Plagued in many ways

Baseball has always had its place in the heart of American culture. The league was founded in 1903, more than a century  ago, in a time when America was just  beginning  to become a global powerhouse. During this time, baseball slowly became integrated into the identity of the country. 

During the Second World War, there was a debate on whether or not the MLB season should be continued after the country had encountered the Pearl Harbor attacks. Nevertheless, President Roosevelt gave the go signal to continue the season as “it would be best for the country to keep baseball going.” In a similar fashion, a this point in time, while the whole world is waging a war against the virus, the nation’s spirit and attitude toward baseball is kept alive—even during a time of physical distancing.   

Last March, the league was optimistic to continue its spring training games while maintaining a certain target date for the start of the regular season. However, the pandemic worsened, forcing officials to cancel the spring training games and to push back the initial opening of the regular season. Unlike the NBA and NFL which were already underway, the MLB, deemed as the “most aggressive” of all professional sports in the United States, had to fit in a whole baseball season during the latter half of the year.

After numerous talks and discussions on how the season should go on in terms of the venue, salaries, and the overall operational framework, 5,000 MLB employees were tested and 0.7 percent tested positive for the virus.  Yet, the league was persistent in pushing through with the season by creating safety protocols that minimize the risk of any player or staff catching the virus. Several players like Mike Leake, Ryan Zimmerman, and Joe Ross decided to opt-out of the season, which cast more doubts in reopening the league.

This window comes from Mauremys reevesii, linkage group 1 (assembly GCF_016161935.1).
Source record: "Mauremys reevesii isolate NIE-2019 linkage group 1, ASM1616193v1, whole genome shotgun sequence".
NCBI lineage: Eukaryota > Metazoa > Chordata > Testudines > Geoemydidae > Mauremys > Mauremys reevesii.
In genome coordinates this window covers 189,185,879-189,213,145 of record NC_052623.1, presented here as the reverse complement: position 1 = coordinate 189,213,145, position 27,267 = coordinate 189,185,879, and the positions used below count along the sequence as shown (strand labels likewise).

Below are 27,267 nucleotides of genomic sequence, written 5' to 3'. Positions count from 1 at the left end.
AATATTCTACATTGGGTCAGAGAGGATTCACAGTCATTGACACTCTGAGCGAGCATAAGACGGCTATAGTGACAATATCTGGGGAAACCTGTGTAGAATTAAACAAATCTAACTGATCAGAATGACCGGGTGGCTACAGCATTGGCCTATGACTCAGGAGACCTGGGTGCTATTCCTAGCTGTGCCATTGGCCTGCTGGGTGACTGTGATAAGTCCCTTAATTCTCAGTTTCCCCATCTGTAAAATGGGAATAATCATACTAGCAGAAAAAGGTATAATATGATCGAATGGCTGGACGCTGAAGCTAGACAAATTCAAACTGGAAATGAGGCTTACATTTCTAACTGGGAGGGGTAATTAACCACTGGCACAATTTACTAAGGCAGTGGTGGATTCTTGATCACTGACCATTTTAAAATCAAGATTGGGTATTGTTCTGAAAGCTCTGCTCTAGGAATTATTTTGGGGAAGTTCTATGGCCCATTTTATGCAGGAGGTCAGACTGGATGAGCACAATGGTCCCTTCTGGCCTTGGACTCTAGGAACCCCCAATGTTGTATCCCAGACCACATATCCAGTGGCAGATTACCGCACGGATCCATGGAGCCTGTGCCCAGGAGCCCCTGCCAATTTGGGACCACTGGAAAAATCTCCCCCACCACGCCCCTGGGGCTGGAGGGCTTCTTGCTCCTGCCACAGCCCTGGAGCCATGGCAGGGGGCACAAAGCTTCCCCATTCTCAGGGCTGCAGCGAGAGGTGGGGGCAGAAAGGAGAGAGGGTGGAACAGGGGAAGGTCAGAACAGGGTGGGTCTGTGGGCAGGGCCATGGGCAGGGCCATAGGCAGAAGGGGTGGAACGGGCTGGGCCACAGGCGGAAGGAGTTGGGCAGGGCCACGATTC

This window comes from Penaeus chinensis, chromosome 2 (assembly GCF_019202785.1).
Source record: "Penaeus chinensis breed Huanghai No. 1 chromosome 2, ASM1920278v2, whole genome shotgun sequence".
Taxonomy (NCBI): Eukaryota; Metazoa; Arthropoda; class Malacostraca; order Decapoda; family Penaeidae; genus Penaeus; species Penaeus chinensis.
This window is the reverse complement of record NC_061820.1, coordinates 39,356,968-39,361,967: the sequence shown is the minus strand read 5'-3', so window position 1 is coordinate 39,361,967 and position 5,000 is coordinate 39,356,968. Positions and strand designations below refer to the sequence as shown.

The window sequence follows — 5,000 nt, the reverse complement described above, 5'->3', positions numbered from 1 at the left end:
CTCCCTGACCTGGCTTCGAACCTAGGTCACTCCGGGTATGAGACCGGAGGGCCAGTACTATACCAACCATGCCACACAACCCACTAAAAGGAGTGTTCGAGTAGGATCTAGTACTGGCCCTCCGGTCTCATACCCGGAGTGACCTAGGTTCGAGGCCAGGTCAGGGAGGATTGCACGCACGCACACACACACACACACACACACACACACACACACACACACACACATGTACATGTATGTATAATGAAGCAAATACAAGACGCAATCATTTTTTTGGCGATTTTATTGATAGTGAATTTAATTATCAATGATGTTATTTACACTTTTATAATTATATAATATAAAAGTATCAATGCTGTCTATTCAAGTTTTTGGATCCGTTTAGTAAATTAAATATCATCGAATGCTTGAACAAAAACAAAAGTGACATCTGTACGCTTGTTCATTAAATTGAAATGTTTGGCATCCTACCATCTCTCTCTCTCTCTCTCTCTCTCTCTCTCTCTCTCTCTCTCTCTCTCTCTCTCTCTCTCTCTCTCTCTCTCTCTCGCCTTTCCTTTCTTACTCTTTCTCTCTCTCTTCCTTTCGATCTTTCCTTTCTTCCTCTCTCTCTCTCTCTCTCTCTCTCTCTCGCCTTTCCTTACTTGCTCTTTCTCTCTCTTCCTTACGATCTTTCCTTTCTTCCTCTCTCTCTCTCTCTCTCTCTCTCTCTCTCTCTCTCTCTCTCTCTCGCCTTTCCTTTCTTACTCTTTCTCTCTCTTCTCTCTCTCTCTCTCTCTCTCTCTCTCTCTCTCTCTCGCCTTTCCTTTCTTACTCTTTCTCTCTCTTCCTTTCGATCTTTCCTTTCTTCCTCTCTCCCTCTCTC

“We’re going to be lucky if we get 60 games now given the course of the virus,” Manfred expressed.

The season continued to take a downward turn as the league was forced to cancel its All-Star Game.  Irregularities in the proposed schedule for the season have also occurred because of many disruptions. Ahead of opening night, Juan Soto tested positive for the virus, and shortly after, the Miami Marlins reported 20 cases within the team. 

As several teams incurred more cases, and as it was revealed that the Marlins failed to follow health protocols during a trip, the league required each team to have a “compliance officer” to ensure that members of the team would follow strict health protocol measures.

Nonetheless, the MLB  was able to conclude its season as the Los Angeles Dodgers clinched their first World Series championship since 1988. Toppling the relentless Tampa Bay Rays in six games, the Dodgers wrapped up a historic run both for their team and the MLB. “The players need to be better, but I am not a quitter in general and there is no reason to quit now. We have had to be fluid, but it is manageable,” said Manfred after the league overcame the many obstacles surrounding its reopening.

By Jeremiah Dizon

By Miguel Robles